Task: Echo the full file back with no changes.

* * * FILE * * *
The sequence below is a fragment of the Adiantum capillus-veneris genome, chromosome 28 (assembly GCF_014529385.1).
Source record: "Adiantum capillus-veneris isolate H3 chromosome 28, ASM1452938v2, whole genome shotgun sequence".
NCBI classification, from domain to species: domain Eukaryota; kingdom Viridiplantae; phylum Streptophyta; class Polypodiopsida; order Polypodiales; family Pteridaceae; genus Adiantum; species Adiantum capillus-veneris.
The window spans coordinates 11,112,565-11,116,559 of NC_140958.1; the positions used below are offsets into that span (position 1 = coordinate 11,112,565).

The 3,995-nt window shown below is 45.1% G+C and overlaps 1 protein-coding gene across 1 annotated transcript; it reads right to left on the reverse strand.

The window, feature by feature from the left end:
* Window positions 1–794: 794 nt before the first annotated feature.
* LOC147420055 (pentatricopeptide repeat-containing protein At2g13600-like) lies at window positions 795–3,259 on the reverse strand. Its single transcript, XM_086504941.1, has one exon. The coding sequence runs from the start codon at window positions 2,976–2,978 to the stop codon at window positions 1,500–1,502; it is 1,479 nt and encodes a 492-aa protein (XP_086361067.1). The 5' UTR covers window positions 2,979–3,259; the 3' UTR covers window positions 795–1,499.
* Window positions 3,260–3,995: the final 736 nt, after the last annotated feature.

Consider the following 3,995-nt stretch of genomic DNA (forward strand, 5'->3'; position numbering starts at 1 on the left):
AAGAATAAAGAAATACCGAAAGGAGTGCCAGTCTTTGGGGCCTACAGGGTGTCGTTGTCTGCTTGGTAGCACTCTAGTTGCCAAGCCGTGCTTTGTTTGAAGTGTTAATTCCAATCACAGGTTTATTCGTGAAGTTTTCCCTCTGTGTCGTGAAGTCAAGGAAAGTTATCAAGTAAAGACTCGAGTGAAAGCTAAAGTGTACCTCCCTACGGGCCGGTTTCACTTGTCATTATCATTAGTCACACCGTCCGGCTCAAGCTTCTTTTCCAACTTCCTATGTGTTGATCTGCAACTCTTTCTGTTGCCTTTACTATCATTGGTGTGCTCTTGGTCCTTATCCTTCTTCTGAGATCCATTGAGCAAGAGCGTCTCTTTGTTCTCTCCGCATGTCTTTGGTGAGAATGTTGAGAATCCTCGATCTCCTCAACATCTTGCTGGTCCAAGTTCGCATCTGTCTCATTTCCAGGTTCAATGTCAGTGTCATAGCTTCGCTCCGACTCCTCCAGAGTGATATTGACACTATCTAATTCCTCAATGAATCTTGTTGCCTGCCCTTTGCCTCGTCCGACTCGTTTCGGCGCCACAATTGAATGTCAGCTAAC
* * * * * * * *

The sequence below is a fragment of the Adiantum capillus-veneris genome, chromosome 28 (assembly GCF_014529385.1).
Source record: "Adiantum capillus-veneris isolate H3 chromosome 28, ASM1452938v2, whole genome shotgun sequence".
NCBI classification, from domain to species: domain Eukaryota; kingdom Viridiplantae; phylum Streptophyta; class Polypodiopsida; order Polypodiales; family Pteridaceae; genus Adiantum; species Adiantum capillus-veneris.
The window spans coordinates 11,112,565-11,116,559 of NC_140958.1; the positions used below are offsets into that span (position 1 = coordinate 11,112,565).

The 3,995-nt window shown below is 45.1% G+C and overlaps 1 protein-coding gene across 1 annotated transcript; it reads right to left on the reverse strand.

The window, feature by feature from the left end:
* Window positions 1–794: 794 nt before the first annotated feature.
* LOC147420055 (pentatricopeptide repeat-containing protein At2g13600-like) lies at window positions 795–3,259 on the reverse strand. Its single transcript, XM_086504941.1, has one exon. The coding sequence runs from the start codon at window positions 2,976–2,978 to the stop codon at window positions 1,500–1,502; it is 1,479 nt and encodes a 492-aa protein (XP_086361067.1). The 5' UTR covers window positions 2,979–3,259; the 3' UTR covers window positions 795–1,499.
* Window positions 3,260–3,995: the final 736 nt, after the last annotated feature.

Consider the following 3,995-nt stretch of genomic DNA (forward strand, 5'->3'; position numbering starts at 1 on the left):
AAGAATAAAGAAATACCGAAAGGAGTGCCAGTCTTTGGGGCCTACAGGGTGTCGTTGTCTGCTTGGTAGCACTCTAGTTGCCAAGCCGTGCTTTGTTTGAAGTGTTAATTCCAATCACAGGTTTATTCGTGAAGTTTTCCCTCTGTGTCGTGAAGTCAAGGAAAGTTATCAAGTAAAGACTCGAGTGAAAGCTAAAGTGTACCTCCCTACGGGCCGGTTTCACTTGTCATTATCATTAGTCACACCGTCCGGCTCAAGCTTCTTTTCCAACTTCCTATGTGTTGATCTGCAACTCTTTCTGTTGCCTTTACTATCATTGGTGTGCTCTTGGTCCTTATCCTTCTTCTGAGATCCATTGAGCAAGAGCGTCTCTTTGTTCTCTCCGCATGTCTTTGGTGAGAATGTTGAGAATCCTCGATCTCCTCAACATCTTGCTGGTCCAAGTTCGCATCTGTCTCATTTCCAGGTTCAATGTCAGTGTCATAGCTTCGCTCCGACTCCTCCAGAGTGATATTGACACTATCTAATTCCTCAATGAATCTTGTTGCCTGCCCTTTGCCTCGTCCGACTCGTTTCGGCGCCACAATTGAATGTCAGCTAAC